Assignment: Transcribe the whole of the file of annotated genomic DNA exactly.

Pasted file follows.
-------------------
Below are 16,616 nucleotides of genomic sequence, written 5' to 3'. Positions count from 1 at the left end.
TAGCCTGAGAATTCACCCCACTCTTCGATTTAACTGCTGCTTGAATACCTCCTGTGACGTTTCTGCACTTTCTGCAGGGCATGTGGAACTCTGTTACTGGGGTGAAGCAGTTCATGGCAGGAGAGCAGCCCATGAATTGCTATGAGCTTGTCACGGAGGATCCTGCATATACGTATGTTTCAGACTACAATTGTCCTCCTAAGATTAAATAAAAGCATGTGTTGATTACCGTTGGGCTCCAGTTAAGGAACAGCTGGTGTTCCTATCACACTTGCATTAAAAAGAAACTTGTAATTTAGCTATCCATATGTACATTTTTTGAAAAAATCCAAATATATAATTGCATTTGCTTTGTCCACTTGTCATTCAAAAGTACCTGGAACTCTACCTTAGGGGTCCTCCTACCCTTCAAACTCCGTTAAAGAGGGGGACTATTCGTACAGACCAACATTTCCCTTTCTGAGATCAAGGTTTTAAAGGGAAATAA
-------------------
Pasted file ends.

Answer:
Below are 16,616 nucleotides of genomic sequence, written 5' to 3'. Positions count from 1 at the left end.
TAGCCTGAGAATTCACCCCACTCTTCGATTTAACTGCTGCTTGAATACCTCCTGTGACGTTTCTGCACTTTCTGCAGGGCATGTGGAACTCTGTTACTGGGGTGAAGCAGTTCATGGCAGGAGAGCAGCCCATGAATTGCTATGAGCTTGTCACGGAGGATCCTGCATATACGTATGTTTCAGACTACAATTGTCCTCCTAAGATTAAATAAAAGCATGTGTTGATTACCGTTGGGCTCCAGTTAAGGAACAGCTGGTGTTCCTATCACACTTGCATTAAAAAGAAACTTGTAATTTAGCTATCCATATGTACATTTTTTGAAAAAATCCAAATATATAATTGCATTTGCTTTGTCCACTTGTCATTCAAAAGTACCTGGAACTCTACCTTAGGGGTCCTCCTACCCTTCAAACTCCGTTAAAGAGGGGGACTATTCGTACAGACCAACATTTCCCTTTCTGAGATCAAGGTTTTAAAGGGAAATAA